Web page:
In short, the trial court concluded: “Mother is trying to control the person that [Child] is developing into, and he will never be truly happy unless [Child] determines who that person is. Father, on the other hand, seems to understand the concept of giving [Child] some space.”  The trial court modified custody to sole legal custody and primary physical custody with Father. Mother appealed.

Much of the Court of Appeals’ analysis focused on the role that Child’s wishes played in the trial court’s order. The Court rejected Mother’s argument that Child’s expressed wishes should not control the outcome of the case; the Court of Appeals noted that a child’s wishes is a legitimate factor of consideration and, in this case, there were other factors supporting the modification, as well.  Child had grown closer to Father in recent years, and Child had a good relationship with the members of Father’s current family. The Court also acknowledged Mother’s argument that Child’s stability was an important factor, but that stability did not justify overriding other factors that supported the modification.

The trial court’s modification of custody was affirmed.

To view the text of this opinion in its entirety, click here: In Re: The Marriage of Ann (Sutton) Baker v. Milo Sutton

_________________________________________________________________________________

James A. Reed and Michael R. Kohlhaas of Bingham Greenebaum Doll represent clients in a wide spectrum of relationship transition and wealth planning matters, including premarital agreements, estate planning, cohabitation, separation, divorce (especially involving high net worth individuals and/or complex asset issues), custody, parenting arrangements, adoption, and domestic partnerships. Bingham Greenebaum Doll, a multidisciplinary law firm serving regional, national, and international clients, is the fourth-largest law firm in Indiana. The firm’s main practices include corporate, property, litigation, labor, government law, and personal services law. Visit the firm’s website at www.bgdlegal.com.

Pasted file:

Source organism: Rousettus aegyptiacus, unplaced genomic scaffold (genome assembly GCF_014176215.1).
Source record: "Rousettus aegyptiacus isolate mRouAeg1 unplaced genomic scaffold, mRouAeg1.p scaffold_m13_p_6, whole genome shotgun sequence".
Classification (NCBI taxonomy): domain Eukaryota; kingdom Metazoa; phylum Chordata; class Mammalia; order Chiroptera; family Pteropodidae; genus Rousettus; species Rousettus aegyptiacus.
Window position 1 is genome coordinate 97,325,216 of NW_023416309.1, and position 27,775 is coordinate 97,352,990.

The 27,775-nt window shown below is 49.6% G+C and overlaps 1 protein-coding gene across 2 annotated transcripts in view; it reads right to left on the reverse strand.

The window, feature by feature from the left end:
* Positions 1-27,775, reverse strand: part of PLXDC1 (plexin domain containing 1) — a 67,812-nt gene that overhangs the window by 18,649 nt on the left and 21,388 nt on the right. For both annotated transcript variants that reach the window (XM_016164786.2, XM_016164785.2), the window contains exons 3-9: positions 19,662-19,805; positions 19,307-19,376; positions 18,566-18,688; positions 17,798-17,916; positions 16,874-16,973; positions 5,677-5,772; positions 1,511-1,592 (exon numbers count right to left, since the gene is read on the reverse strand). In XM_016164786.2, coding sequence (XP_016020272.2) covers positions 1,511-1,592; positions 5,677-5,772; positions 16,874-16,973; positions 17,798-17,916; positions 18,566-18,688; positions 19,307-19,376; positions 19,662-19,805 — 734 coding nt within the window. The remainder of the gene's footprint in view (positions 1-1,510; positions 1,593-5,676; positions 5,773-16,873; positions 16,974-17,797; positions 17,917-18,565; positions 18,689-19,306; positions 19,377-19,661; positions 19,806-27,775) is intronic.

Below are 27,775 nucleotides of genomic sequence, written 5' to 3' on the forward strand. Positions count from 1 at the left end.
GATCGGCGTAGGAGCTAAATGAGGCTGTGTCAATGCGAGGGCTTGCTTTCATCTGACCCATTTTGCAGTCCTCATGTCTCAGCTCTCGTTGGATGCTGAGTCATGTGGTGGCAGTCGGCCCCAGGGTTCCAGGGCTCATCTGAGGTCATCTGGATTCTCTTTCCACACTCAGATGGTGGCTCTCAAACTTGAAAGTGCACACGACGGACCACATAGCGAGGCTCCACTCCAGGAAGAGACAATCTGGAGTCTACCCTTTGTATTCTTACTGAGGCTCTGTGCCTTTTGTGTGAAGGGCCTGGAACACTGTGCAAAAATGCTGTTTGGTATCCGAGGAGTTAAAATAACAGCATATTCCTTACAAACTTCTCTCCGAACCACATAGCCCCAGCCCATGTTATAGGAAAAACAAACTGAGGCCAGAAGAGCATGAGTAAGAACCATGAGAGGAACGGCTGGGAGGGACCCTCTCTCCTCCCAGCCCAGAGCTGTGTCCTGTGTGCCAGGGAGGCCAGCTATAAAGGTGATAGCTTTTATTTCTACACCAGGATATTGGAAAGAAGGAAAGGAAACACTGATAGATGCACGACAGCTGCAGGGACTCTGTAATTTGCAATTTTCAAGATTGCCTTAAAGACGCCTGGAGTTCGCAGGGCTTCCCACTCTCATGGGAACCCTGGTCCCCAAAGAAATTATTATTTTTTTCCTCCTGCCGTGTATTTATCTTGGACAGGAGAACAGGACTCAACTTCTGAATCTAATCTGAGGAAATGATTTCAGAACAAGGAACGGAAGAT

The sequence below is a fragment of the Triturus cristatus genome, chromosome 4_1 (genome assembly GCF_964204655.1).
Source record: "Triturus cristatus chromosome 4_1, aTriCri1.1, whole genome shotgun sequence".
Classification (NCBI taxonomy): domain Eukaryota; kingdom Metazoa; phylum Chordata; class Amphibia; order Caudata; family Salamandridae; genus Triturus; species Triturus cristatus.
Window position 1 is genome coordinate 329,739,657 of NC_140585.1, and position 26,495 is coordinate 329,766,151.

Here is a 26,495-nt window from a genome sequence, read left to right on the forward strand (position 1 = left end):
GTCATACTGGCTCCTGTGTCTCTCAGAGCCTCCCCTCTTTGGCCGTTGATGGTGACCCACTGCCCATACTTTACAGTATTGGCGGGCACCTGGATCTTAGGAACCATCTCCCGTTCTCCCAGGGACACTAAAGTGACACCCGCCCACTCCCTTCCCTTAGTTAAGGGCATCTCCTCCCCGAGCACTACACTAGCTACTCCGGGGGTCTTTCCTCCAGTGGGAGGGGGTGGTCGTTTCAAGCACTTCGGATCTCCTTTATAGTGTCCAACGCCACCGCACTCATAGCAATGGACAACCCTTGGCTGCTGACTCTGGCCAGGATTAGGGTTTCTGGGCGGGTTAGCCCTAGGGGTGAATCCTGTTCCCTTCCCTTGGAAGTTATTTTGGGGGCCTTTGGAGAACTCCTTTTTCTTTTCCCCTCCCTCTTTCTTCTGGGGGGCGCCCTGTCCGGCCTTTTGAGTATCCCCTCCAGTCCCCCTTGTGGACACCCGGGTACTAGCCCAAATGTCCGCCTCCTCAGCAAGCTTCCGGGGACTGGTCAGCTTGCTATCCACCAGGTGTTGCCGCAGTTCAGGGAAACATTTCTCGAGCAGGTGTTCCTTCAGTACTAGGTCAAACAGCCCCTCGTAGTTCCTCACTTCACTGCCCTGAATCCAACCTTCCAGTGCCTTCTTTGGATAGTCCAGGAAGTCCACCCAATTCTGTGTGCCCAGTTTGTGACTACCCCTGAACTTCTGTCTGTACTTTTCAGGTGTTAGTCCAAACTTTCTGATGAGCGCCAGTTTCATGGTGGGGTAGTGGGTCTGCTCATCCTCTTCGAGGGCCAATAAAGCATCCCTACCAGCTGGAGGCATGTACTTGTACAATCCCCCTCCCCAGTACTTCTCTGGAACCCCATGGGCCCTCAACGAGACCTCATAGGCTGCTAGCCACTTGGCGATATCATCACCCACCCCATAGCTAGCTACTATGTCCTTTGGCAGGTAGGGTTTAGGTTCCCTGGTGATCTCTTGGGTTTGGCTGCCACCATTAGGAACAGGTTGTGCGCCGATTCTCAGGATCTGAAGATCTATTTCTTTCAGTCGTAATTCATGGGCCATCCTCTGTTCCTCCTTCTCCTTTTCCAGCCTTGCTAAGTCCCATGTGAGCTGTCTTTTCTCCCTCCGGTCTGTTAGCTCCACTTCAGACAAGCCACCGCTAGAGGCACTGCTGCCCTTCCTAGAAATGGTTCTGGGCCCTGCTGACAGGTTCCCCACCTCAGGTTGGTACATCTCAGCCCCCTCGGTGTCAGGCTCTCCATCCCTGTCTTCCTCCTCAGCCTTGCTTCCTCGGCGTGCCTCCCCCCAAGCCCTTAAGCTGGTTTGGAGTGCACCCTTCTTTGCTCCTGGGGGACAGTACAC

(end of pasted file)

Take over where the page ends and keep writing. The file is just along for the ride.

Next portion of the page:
ICLEF • Indiana Continuing Legal Education Forum, Indianapolis, IN

Posted in Family Law Case Review, News0 Comments

Family Law Case Review: IN Supreme Court Holds Spousal Maintenance is Modifiable if Agreement so Provides

Case: Barbara J. Pohl v. Michael G. Pohl
Case Summary by Mike Kohlhaas, Bingham Greenebaum Doll

HELD: Indiana Supreme Court holds that a spousal maintenance provision in a settlement agreement, regardless of its grounds, is modifiable only if the agreement so provides. This decision resolves the question left open in Voigt, which is whether a trial court has the authority to modify a spousal maintenance provision of a settlement agreement if the obligation were in the nature of a support award that the court had legal authority to issue in the first place (e.g., incapacity-based maintenance).

HELD: The modification of agreed upon maintenance awards are subject to the “substantial and continuing change in circumstances” standard.

FACTS AND PROCEDURAL HISTORY:
Husband and Wife divorced in 2009. During the marriage, Husband had been receiving Social Security disability payments as a result of a back injury. The parties’ original divorce agreement addressed property division, along with custody and support of their minor child. However, several months later, the parties also submitted to the trial court, and the trial court approved, an addendum to their final Decree which obligated Wife, beginning in June 2013, to pay $4,000 per month spousal maintenance to Husband “until further order of the court or agreement of the parties.”